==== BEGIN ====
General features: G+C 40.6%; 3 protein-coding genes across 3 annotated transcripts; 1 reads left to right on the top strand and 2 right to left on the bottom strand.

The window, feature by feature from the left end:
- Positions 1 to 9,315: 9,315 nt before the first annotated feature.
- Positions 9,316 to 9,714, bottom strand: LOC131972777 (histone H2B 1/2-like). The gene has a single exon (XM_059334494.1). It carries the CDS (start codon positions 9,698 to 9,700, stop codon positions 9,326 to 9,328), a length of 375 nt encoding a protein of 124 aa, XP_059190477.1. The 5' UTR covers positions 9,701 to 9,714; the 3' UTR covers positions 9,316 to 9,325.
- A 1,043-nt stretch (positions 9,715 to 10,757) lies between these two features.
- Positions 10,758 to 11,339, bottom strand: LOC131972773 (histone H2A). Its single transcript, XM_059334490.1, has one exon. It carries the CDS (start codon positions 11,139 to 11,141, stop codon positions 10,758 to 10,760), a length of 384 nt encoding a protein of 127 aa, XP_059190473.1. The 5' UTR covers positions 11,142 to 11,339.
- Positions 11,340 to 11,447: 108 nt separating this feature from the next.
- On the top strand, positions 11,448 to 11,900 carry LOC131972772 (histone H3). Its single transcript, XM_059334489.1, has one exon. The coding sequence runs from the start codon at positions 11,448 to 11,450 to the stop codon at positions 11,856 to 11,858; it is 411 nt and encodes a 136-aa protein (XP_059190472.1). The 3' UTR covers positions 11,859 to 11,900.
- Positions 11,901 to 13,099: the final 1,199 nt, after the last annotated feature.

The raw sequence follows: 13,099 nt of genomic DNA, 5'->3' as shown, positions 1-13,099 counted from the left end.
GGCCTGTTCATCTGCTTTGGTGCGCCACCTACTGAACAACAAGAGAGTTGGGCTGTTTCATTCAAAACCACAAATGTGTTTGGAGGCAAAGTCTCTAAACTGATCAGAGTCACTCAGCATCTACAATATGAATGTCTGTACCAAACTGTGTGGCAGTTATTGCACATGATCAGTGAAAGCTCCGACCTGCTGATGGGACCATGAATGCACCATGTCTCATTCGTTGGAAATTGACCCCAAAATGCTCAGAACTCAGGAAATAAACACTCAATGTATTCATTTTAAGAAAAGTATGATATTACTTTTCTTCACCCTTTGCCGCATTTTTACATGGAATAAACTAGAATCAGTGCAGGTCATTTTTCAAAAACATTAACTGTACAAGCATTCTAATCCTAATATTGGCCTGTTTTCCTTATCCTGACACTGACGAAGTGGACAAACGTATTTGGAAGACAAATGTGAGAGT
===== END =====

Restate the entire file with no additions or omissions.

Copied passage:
General features: G+C 40.6%; 3 protein-coding genes across 3 annotated transcripts; 1 reads left to right on the top strand and 2 right to left on the bottom strand.

The window, feature by feature from the left end:
- Positions 1 to 9,315: 9,315 nt before the first annotated feature.
- Positions 9,316 to 9,714, bottom strand: LOC131972777 (histone H2B 1/2-like). The gene has a single exon (XM_059334494.1). It carries the CDS (start codon positions 9,698 to 9,700, stop codon positions 9,326 to 9,328), a length of 375 nt encoding a protein of 124 aa, XP_059190477.1. The 5' UTR covers positions 9,701 to 9,714; the 3' UTR covers positions 9,316 to 9,325.
- A 1,043-nt stretch (positions 9,715 to 10,757) lies between these two features.
- Positions 10,758 to 11,339, bottom strand: LOC131972773 (histone H2A). Its single transcript, XM_059334490.1, has one exon. It carries the CDS (start codon positions 11,139 to 11,141, stop codon positions 10,758 to 10,760), a length of 384 nt encoding a protein of 127 aa, XP_059190473.1. The 5' UTR covers positions 11,142 to 11,339.
- Positions 11,340 to 11,447: 108 nt separating this feature from the next.
- On the top strand, positions 11,448 to 11,900 carry LOC131972772 (histone H3). Its single transcript, XM_059334489.1, has one exon. The coding sequence runs from the start codon at positions 11,448 to 11,450 to the stop codon at positions 11,856 to 11,858; it is 411 nt and encodes a 136-aa protein (XP_059190472.1). The 3' UTR covers positions 11,859 to 11,900.
- Positions 11,901 to 13,099: the final 1,199 nt, after the last annotated feature.

The raw sequence follows: 13,099 nt of genomic DNA, 5'->3' as shown, positions 1-13,099 counted from the left end.
GGCCTGTTCATCTGCTTTGGTGCGCCACCTACTGAACAACAAGAGAGTTGGGCTGTTTCATTCAAAACCACAAATGTGTTTGGAGGCAAAGTCTCTAAACTGATCAGAGTCACTCAGCATCTACAATATGAATGTCTGTACCAAACTGTGTGGCAGTTATTGCACATGATCAGTGAAAGCTCCGACCTGCTGATGGGACCATGAATGCACCATGTCTCATTCGTTGGAAATTGACCCCAAAATGCTCAGAACTCAGGAAATAAACACTCAATGTATTCATTTTAAGAAAAGTATGATATTACTTTTCTTCACCCTTTGCCGCATTTTTACATGGAATAAACTAGAATCAGTGCAGGTCATTTTTCAAAAACATTAACTGTACAAGCATTCTAATCCTAATATTGGCCTGTTTTCCTTATCCTGACACTGACGAAGTGGACAAACGTATTTGGAAGACAAATGTGAGAGT